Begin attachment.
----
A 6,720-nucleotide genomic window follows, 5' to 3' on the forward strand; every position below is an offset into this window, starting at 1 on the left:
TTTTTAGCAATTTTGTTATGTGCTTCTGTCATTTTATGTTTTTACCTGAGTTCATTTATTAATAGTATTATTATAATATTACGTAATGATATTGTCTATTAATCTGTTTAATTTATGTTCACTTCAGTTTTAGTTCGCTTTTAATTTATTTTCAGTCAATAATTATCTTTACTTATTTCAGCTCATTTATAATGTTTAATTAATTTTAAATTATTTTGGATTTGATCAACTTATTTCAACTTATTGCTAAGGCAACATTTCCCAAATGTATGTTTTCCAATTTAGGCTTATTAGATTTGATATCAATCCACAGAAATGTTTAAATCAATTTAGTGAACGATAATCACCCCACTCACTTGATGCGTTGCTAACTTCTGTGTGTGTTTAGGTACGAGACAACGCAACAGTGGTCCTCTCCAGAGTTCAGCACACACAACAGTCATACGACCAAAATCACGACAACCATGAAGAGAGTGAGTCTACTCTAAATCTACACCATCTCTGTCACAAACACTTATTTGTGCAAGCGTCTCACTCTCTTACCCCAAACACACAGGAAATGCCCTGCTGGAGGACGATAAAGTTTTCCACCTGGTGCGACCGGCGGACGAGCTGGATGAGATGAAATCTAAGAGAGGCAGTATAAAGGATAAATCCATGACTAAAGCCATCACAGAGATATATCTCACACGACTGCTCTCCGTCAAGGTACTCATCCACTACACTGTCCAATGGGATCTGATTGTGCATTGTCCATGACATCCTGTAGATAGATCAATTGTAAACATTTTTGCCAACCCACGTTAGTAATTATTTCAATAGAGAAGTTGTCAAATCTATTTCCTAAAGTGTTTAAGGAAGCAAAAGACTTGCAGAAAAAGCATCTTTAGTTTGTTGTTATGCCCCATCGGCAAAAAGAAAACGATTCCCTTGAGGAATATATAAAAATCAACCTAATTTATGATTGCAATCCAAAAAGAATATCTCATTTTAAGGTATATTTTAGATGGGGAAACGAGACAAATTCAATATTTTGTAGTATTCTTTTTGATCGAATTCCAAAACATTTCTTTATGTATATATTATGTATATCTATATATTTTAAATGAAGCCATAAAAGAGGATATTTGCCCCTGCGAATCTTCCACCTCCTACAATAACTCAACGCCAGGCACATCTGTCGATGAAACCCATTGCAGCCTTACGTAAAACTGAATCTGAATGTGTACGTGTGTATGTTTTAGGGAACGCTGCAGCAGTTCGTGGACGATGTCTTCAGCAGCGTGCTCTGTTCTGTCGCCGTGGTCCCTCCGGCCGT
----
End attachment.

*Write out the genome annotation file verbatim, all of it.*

A 6,720-nucleotide genomic window follows, 5' to 3' on the forward strand; every position below is an offset into this window, starting at 1 on the left:
TTTTTAGCAATTTTGTTATGTGCTTCTGTCATTTTATGTTTTTACCTGAGTTCATTTATTAATAGTATTATTATAATATTACGTAATGATATTGTCTATTAATCTGTTTAATTTATGTTCACTTCAGTTTTAGTTCGCTTTTAATTTATTTTCAGTCAATAATTATCTTTACTTATTTCAGCTCATTTATAATGTTTAATTAATTTTAAATTATTTTGGATTTGATCAACTTATTTCAACTTATTGCTAAGGCAACATTTCCCAAATGTATGTTTTCCAATTTAGGCTTATTAGATTTGATATCAATCCACAGAAATGTTTAAATCAATTTAGTGAACGATAATCACCCCACTCACTTGATGCGTTGCTAACTTCTGTGTGTGTTTAGGTACGAGACAACGCAACAGTGGTCCTCTCCAGAGTTCAGCACACACAACAGTCATACGACCAAAATCACGACAACCATGAAGAGAGTGAGTCTACTCTAAATCTACACCATCTCTGTCACAAACACTTATTTGTGCAAGCGTCTCACTCTCTTACCCCAAACACACAGGAAATGCCCTGCTGGAGGACGATAAAGTTTTCCACCTGGTGCGACCGGCGGACGAGCTGGATGAGATGAAATCTAAGAGAGGCAGTATAAAGGATAAATCCATGACTAAAGCCATCACAGAGATATATCTCACACGACTGCTCTCCGTCAAGGTACTCATCCACTACACTGTCCAATGGGATCTGATTGTGCATTGTCCATGACATCCTGTAGATAGATCAATTGTAAACATTTTTGCCAACCCACGTTAGTAATTATTTCAATAGAGAAGTTGTCAAATCTATTTCCTAAAGTGTTTAAGGAAGCAAAAGACTTGCAGAAAAAGCATCTTTAGTTTGTTGTTATGCCCCATCGGCAAAAAGAAAACGATTCCCTTGAGGAATATATAAAAATCAACCTAATTTATGATTGCAATCCAAAAAGAATATCTCATTTTAAGGTATATTTTAGATGGGGAAACGAGACAAATTCAATATTTTGTAGTATTCTTTTTGATCGAATTCCAAAACATTTCTTTATGTATATATTATGTATATCTATATATTTTAAATGAAGCCATAAAAGAGGATATTTGCCCCTGCGAATCTTCCACCTCCTACAATAACTCAACGCCAGGCACATCTGTCGATGAAACCCATTGCAGCCTTACGTAAAACTGAATCTGAATGTGTACGTGTGTATGTTTTAGGGAACGCTGCAGCAGTTCGTGGACGATGTCTTCAGCAGCGTGCTCTGTTCTGTCGCCGTGGTCCCTCCGGCCGT